What prompted your shift from electrical engineering into IP law, and what advice would you give to others considering a similar move?
I have always been fascinated by science and technology with a desire to understand how things work, so an undergraduate degree in electrical engineering was a natural fit. I went on to postgraduate research in machine learning and AI. Unlike my fellow graduate engineers, I enjoyed writing up my thesis almost as much as I enjoyed the scientific research, so when I stumbled upon the patent profession, which brought together an aptitude for science with the ability to write, I decided to train as a patent attorney. I still see myself as an engineer, so I haven’t so much as shifted from engineering to IP law but rather used my scientific and engineering background, together with my legal training, to assist clients in protecting a diverse range of cutting-edge technology. If you have an aptitude in science and technology, but are unsure what career path to follow, then you should speak to a patent attorney to find out whether this might be the career for you.
As head of Mathys & Squire’s practice in Israel, what decisions and legislative developments have had the biggest impact on IP strategy in Israel in recent years?
Israel has been a hotbed of R&D and technological innovation for many years, and as the start-up nation it is home to the world’s largest number of start-ups outside of the United States. Naturally, Israeli start-ups focus on the United States, both as a market and as a source of investment. This means that Israeli companies tend to be quite US-centric in their IP strategies. However, with increasing globalisation Israeli companies must make sure that their IP strategies take account of the rest of the world, as what works in the United States doesn’t always translate elsewhere. This is particularly true of Europe, where the patent landscape is now shifting dramatically with the UPC coming into effect. Israeli companies need to be cognisant of developments outside of the United States and make sure that they don’t miss IP opportunities or prejudice their IP position outside of there.
What are the biggest challenges facing your clients at present?
Firstly, IP legislation will always lag behind the rapid innovations that it is seeking to promote and protect. This can be frustrating for clients and I find that I need to be quite creative to get the most out of entrenched legal systems as they slowly evolve. Secondly, budget constraints in these uncertain economic times have an impact on both small start-ups and large corporates, and it is up to me to ensure that clients get the most value out of their budgets. Finally, inconsistencies between legislation in different jurisdictions make it difficult for clients to ensure that their IP strategy is globally effective since they need to factor in regional differences, which are often mutually exclusive – what works in one jurisdiction might well not work in another.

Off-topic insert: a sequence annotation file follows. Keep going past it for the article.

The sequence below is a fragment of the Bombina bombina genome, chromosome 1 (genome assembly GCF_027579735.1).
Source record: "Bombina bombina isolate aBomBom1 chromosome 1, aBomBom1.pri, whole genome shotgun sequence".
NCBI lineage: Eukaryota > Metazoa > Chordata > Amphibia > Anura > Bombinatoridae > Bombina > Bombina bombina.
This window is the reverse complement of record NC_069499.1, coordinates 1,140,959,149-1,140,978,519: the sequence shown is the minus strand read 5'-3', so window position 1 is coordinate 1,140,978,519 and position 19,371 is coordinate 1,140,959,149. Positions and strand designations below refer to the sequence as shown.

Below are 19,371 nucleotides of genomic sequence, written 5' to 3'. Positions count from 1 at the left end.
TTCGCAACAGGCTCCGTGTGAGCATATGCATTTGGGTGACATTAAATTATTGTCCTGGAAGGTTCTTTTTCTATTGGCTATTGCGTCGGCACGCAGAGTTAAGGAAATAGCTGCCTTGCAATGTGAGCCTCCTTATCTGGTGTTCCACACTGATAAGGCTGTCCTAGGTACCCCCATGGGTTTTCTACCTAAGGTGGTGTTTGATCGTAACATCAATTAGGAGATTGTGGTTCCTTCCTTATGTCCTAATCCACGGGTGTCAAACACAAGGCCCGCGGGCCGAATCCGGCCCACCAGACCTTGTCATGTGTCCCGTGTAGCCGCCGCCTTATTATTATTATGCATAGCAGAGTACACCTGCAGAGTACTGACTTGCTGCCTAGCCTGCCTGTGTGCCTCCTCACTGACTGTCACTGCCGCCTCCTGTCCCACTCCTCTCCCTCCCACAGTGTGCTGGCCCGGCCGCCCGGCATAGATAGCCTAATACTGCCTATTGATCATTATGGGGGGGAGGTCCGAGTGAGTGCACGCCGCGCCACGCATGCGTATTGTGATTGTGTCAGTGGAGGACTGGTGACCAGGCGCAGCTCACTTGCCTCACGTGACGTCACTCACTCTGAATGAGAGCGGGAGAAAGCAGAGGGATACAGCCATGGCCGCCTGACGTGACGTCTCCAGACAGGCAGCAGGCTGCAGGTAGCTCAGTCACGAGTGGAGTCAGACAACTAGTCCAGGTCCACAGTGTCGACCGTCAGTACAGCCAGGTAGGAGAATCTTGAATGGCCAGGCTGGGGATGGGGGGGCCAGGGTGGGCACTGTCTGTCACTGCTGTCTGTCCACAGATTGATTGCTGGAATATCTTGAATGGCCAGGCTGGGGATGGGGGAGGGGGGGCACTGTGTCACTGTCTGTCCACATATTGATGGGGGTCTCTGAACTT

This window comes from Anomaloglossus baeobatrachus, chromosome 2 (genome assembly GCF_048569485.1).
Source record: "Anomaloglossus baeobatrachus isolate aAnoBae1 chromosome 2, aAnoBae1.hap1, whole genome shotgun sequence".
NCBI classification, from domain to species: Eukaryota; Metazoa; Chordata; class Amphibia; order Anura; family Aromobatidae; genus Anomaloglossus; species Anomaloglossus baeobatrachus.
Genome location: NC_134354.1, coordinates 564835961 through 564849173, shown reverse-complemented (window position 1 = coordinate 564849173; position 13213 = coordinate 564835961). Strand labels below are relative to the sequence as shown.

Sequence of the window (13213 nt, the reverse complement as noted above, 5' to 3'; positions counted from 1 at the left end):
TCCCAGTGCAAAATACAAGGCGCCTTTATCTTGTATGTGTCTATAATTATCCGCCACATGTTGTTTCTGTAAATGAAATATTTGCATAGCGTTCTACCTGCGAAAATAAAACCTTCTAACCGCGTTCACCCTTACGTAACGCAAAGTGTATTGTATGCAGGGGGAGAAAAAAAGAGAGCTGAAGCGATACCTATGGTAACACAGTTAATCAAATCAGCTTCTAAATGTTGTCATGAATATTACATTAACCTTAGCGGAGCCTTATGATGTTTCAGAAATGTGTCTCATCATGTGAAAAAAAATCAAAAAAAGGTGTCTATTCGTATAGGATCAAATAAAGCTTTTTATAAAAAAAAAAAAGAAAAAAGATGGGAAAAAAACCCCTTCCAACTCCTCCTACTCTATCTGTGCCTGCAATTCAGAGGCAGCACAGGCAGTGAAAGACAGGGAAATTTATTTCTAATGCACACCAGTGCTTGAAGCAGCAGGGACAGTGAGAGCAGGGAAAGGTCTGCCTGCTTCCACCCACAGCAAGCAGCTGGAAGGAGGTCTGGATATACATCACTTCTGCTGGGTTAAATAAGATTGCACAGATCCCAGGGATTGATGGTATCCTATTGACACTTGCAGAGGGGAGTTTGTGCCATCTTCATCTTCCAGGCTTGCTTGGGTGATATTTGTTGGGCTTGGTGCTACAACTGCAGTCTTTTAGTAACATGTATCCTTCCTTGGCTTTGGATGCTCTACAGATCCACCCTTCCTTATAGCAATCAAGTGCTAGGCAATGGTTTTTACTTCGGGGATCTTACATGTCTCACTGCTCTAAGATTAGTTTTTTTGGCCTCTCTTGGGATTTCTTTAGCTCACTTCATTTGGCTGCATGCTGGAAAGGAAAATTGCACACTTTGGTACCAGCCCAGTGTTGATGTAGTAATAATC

Now that the UPC is officially up and running, what effect, if any, is its launch having on your clients’ strategies so far?
In the lead up to the launch of the unitary patent and the UPC, many clients focused on whether to opt out. Given that the system is untested, it makes sense to approach it with some caution. However, this new system does present real opportunities for European patent holders, as it opens up a number of different options for both securing, and exploiting, patents in Europe. Clients are now beginning to explore these possibilities, which is exciting from a practitioner’s point of view.
What, in your opinion, are the key components of a truly world class IP strategy?
Having advised a range of clients – from start-ups to multinationals – I believe that the key to a successful IP strategy is to tailor it to the business needs of the company. It is vital to frequently reassess and renew the strategy to ensure that it continues to deliver commercial value to the company as its business objectives evolve.
Dani Kramer works in Mathys & Squire’s IT and engineering team, acting for large corporations, SMEs, and start-ups. His work includes drafting and prosecuting patent applications, advising on technology-based agreements, and handling contentious infringement and validity matters. Mr Kramer’s practice focuses on the fields of internet, television, software, AI and machine learning, microprocessors, semiconductor devices, communication technologies, electrical and electronic engineering, mechanical engineering, fuel cells and other environmental technologies cases.